However, the situation could be effectively remedied, even in multilingual classes. Experts would simply have to agree upon, let’s say 30 dialogues of the type found in almost every coursebook and create an internet site for each of the European languages concerned. Then an appeal should be launched to those bilinguals well integrated in their respective host countries and ready to provide the same texts in their home language, perhaps even free of charge. Teachers, voluntary or professional, could study the dialogues with their classes and act them out in groups. This would be comparatively easy, because every client could fully understand what he is doing and saying. With our social brains and our emotional expertise we are naturally born performers. Learners can enjoy team work and create moments of excellence for themselves and their audiences. Moreover, reference to the learners’ mother tongues implies an appreciation of indigenous languages and cultures.

Comprehensible input is precisely the basic condition for language acquisition. But the outmoded pedagogic approach à la Berlitz, which is still the rule in many language courses worldwide, is an outright denial of assistance. See Butzkamm & Caldwell, The bilingual reform.  A paradigm shift in foreign language teaching (2009) and www.fremdsprachendidaktik.de.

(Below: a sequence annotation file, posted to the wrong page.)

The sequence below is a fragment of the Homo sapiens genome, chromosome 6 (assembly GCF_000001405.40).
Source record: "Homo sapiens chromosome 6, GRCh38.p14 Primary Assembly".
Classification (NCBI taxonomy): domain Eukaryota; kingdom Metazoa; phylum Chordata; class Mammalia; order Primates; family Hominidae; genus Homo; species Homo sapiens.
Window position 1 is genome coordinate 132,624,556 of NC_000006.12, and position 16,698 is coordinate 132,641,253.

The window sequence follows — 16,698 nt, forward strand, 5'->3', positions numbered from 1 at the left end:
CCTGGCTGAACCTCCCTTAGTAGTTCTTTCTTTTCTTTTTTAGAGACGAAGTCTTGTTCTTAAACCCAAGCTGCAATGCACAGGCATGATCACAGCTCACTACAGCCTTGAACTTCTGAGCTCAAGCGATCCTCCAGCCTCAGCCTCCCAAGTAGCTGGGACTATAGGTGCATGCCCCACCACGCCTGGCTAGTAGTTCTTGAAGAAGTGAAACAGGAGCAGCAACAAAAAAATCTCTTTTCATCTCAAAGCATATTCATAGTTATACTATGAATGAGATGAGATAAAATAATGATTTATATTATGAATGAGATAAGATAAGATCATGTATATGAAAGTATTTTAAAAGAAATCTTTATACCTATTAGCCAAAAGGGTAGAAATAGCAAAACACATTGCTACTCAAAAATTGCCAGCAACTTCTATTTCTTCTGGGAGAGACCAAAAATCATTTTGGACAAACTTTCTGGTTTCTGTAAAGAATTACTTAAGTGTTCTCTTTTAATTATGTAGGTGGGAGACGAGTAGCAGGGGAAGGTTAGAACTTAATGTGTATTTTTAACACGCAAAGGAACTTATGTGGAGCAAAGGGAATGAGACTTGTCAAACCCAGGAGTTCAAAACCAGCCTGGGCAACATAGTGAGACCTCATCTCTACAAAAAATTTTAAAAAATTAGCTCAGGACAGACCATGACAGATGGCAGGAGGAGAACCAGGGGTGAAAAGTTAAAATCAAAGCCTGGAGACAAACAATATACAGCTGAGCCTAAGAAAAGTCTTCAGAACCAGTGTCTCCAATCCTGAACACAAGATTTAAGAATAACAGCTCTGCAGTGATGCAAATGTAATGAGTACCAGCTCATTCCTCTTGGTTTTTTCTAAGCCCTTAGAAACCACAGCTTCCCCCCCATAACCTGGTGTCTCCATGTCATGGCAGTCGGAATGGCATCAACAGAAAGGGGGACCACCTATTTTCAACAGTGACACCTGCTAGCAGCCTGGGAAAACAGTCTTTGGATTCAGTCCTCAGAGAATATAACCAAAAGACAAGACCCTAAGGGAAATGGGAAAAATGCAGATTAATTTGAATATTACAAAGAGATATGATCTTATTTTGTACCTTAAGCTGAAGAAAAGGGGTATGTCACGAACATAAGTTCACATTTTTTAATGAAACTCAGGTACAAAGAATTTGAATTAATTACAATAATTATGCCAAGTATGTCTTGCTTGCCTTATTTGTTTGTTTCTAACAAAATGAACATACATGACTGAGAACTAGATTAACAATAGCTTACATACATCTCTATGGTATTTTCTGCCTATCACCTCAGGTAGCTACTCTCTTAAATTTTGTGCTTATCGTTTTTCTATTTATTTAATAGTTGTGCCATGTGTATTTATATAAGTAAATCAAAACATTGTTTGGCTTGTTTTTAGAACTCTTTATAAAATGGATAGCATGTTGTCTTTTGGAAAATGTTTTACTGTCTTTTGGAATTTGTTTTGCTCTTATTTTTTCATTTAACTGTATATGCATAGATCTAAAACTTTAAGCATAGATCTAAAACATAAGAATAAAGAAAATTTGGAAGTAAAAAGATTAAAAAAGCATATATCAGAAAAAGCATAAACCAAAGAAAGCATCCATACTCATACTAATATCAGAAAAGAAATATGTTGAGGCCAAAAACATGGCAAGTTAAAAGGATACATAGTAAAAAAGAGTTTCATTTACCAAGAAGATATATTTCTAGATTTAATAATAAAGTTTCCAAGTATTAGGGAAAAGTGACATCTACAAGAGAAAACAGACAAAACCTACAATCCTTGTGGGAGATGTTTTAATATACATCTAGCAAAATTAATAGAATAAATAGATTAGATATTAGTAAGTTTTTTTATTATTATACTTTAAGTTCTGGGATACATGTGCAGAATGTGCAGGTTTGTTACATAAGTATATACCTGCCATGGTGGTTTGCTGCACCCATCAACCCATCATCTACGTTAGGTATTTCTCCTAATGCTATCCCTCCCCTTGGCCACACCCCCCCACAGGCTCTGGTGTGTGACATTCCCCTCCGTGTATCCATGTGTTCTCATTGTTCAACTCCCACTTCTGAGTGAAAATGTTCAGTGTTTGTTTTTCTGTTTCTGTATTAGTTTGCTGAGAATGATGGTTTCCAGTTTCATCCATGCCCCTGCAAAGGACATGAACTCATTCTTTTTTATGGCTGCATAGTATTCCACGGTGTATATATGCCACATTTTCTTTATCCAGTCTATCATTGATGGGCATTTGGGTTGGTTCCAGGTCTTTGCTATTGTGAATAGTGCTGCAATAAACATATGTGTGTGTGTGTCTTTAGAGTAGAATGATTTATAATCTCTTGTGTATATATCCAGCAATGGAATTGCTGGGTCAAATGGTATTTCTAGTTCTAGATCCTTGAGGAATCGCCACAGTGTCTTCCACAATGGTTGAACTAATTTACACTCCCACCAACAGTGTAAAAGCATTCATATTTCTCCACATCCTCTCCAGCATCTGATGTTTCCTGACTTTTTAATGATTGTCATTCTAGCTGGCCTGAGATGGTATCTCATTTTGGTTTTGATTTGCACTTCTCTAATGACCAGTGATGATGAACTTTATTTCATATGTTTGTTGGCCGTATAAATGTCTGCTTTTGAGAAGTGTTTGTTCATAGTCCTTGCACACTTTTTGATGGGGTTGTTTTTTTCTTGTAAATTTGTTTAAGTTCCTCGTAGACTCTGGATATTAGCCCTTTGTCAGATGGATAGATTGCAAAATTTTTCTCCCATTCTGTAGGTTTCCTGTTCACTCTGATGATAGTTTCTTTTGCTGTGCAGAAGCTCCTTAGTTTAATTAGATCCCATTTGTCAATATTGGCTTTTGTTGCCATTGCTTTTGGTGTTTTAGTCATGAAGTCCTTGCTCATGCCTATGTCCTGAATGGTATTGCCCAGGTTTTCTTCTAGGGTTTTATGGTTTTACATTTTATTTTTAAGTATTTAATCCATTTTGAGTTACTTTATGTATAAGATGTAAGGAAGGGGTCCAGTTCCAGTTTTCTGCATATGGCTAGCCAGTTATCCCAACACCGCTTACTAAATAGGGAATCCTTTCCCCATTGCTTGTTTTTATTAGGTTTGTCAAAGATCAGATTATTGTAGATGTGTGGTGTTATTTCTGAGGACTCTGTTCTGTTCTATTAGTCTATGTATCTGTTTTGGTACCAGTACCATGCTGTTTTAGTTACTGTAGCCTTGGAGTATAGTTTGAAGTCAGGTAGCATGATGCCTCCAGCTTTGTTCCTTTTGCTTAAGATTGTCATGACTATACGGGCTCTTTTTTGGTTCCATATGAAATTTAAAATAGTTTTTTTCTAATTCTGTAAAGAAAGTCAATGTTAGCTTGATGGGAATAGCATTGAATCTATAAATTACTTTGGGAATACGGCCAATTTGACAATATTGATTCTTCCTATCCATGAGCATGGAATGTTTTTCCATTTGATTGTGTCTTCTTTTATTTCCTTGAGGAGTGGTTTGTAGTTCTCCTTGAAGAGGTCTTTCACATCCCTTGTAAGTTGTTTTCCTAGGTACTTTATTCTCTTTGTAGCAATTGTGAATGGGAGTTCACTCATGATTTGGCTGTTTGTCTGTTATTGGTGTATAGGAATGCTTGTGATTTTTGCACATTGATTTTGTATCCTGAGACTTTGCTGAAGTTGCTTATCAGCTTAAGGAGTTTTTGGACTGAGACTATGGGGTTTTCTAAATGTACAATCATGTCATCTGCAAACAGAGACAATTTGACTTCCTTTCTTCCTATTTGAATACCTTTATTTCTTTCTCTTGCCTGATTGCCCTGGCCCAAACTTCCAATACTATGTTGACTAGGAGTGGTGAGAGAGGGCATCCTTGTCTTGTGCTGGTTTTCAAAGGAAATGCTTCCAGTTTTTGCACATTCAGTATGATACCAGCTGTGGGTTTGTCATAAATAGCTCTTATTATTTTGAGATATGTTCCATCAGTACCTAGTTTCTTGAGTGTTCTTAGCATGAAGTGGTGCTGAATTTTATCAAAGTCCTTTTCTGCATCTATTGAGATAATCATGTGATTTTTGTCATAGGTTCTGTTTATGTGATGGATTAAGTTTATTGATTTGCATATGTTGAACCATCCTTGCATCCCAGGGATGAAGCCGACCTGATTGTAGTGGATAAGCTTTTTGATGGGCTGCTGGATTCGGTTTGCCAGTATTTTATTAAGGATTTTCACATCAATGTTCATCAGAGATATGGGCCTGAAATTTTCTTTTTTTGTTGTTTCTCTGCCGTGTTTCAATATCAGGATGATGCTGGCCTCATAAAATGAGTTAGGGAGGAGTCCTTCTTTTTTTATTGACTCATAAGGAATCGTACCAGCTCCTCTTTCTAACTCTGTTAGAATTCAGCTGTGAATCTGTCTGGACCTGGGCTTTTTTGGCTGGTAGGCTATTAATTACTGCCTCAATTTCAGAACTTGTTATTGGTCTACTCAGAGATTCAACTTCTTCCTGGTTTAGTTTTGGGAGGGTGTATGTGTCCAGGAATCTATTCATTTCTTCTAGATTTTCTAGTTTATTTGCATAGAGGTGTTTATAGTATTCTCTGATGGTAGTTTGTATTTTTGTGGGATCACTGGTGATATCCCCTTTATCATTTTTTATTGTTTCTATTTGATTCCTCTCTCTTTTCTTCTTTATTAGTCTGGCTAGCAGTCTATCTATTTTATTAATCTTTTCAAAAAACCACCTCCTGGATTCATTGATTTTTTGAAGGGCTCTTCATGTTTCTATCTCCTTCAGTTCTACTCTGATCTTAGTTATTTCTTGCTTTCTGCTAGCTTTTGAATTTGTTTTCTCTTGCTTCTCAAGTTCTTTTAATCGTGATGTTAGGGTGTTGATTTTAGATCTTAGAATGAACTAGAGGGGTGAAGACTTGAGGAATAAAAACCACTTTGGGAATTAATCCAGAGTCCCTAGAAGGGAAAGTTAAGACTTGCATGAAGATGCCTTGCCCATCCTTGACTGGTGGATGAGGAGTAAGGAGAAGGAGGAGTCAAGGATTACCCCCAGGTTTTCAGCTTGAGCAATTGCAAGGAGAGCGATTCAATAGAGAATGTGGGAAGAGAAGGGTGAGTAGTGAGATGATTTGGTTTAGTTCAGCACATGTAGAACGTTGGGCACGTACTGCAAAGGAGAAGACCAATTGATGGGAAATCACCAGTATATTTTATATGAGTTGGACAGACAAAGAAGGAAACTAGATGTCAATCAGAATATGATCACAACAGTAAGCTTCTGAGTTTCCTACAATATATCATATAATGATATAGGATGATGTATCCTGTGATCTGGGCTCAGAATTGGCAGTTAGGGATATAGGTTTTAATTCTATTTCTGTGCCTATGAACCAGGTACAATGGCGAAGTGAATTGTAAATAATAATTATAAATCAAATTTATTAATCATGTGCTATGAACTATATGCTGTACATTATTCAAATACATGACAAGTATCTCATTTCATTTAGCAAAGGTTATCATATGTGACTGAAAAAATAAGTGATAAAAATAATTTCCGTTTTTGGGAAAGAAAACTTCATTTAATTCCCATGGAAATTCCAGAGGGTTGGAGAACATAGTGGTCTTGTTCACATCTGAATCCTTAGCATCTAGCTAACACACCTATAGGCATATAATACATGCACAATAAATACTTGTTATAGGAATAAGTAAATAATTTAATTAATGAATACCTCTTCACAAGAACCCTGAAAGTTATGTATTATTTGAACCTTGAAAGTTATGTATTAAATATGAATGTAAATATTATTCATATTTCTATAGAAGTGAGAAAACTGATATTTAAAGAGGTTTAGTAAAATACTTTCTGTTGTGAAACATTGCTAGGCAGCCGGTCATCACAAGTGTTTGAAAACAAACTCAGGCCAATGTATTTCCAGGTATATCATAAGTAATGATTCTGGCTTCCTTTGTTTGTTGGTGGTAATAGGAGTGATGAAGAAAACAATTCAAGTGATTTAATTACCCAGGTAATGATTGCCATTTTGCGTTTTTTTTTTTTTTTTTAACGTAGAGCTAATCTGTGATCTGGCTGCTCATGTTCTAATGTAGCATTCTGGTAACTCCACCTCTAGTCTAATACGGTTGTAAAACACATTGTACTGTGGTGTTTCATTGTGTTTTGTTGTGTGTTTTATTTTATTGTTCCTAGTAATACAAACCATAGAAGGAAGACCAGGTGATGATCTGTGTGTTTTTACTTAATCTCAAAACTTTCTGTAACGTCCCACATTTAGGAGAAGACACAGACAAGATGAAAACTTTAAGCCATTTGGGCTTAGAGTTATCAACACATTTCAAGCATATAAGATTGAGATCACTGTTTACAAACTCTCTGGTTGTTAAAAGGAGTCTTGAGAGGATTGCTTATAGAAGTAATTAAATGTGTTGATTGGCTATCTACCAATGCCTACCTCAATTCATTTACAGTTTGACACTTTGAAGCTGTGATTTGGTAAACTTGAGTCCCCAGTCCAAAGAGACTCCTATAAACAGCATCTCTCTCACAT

FFF Conference 2014 on Early Foreign Language Learning

posted by Jürgen Kurtz, Justus Liebig University Giessen, Germany

The 4th German FFF Conference 2014 (FFF = Fortschritte im Frühen  Fremdsprachenlernen; Advances in Early Foreign Language Learning) will be held October 2-4, 2014 at Leipzig University, Germany. The conference will serve as a meeting place for everyone professionally interested and involved in the theory and/or practice of foreign language education in elementary schools and at kindergarten level. This year, it will focus in particular (not exclusively) on language learning research conducted in the pre-school sector, addressing fundamental questions related to adequate and efficient instruction and the transition from pre-school to elementary school. The conference will take place over three days, featuring one plenary lecture, a total of 40 presentations, and five themed workshops. For more detailed information (in German), please click here.